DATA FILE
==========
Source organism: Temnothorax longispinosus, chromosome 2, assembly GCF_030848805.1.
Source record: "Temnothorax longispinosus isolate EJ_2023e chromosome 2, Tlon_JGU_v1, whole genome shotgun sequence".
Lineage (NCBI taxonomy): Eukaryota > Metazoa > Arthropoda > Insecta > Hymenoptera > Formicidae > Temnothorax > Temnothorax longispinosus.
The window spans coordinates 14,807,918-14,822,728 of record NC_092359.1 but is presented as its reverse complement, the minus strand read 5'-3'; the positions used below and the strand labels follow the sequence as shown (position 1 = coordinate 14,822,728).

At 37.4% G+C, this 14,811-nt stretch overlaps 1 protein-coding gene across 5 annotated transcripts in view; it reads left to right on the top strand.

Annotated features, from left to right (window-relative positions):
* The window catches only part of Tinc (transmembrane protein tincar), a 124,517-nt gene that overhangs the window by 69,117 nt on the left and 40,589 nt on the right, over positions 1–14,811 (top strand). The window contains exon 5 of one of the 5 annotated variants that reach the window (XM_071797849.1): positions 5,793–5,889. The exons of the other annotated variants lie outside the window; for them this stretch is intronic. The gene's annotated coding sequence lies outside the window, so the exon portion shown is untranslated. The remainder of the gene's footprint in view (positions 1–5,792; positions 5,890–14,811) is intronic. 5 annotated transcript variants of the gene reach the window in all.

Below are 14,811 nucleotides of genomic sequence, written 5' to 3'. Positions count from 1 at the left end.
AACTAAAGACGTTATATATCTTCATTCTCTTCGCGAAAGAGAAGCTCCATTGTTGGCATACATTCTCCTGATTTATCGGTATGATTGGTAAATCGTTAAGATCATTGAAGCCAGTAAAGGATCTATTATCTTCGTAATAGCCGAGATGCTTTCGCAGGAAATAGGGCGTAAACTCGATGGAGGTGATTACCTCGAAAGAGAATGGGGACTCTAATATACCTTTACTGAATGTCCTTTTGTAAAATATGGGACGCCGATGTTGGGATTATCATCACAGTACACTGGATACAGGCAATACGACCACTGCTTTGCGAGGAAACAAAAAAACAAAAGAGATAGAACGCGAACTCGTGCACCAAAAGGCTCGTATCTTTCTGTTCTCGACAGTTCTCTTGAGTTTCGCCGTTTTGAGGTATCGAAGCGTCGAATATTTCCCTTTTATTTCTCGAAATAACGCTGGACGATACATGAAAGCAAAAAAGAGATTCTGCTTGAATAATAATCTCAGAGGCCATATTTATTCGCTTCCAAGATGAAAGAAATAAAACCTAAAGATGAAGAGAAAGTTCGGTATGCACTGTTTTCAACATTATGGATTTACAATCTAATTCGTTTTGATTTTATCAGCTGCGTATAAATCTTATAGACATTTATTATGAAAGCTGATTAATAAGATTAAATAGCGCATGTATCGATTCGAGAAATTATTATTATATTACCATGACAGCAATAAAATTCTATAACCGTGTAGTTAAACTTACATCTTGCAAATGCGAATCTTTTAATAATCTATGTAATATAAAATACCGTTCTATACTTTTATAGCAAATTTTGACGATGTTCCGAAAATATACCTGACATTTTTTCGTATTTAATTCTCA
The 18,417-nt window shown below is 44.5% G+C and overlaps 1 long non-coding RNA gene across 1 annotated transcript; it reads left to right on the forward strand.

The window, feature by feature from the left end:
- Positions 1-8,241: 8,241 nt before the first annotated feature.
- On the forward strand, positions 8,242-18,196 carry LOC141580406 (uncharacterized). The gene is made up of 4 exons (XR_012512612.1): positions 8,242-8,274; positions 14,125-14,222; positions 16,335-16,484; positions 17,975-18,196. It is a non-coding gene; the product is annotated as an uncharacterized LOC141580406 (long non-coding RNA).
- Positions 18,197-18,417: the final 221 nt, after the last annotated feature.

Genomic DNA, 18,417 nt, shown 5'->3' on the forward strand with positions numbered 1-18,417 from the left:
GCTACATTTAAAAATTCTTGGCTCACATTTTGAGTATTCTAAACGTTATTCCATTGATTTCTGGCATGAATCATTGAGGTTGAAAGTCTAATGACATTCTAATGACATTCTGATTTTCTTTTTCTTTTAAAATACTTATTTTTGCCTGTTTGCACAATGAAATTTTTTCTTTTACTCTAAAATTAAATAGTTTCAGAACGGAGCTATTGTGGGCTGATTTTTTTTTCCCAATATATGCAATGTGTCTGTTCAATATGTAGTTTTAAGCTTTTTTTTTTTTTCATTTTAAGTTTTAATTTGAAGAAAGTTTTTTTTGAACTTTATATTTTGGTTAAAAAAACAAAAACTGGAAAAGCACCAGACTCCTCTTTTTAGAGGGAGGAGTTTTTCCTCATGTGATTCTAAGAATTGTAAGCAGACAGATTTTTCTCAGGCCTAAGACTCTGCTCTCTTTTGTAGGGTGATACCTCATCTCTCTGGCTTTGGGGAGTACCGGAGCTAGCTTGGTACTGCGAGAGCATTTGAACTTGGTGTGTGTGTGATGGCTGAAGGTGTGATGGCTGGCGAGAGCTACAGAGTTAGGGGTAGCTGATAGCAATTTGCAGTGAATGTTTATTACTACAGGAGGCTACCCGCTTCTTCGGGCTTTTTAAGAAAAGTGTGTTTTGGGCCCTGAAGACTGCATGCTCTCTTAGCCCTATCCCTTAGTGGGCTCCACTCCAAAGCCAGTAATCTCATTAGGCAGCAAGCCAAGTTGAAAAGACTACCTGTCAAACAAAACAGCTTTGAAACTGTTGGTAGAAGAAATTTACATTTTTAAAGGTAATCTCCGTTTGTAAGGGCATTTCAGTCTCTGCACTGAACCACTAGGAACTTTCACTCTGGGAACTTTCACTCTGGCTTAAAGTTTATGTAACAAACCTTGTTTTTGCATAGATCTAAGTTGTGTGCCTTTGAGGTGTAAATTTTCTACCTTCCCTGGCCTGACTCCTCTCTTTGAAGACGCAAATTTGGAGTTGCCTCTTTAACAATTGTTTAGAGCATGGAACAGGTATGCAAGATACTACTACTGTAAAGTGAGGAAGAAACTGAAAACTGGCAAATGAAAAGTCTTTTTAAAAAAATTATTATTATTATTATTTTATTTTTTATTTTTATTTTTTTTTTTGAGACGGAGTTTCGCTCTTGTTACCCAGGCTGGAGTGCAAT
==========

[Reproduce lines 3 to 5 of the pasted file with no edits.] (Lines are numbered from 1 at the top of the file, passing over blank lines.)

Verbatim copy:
Lineage (NCBI taxonomy): Eukaryota > Metazoa > Arthropoda > Insecta > Hymenoptera > Formicidae > Temnothorax > Temnothorax longispinosus.
The window spans coordinates 14,807,918-14,822,728 of record NC_092359.1 but is presented as its reverse complement, the minus strand read 5'-3'; the positions used below and the strand labels follow the sequence as shown (position 1 = coordinate 14,822,728).

At 37.4% G+C, this 14,811-nt stretch overlaps 1 protein-coding gene across 5 annotated transcripts in view; it reads left to right on the top strand.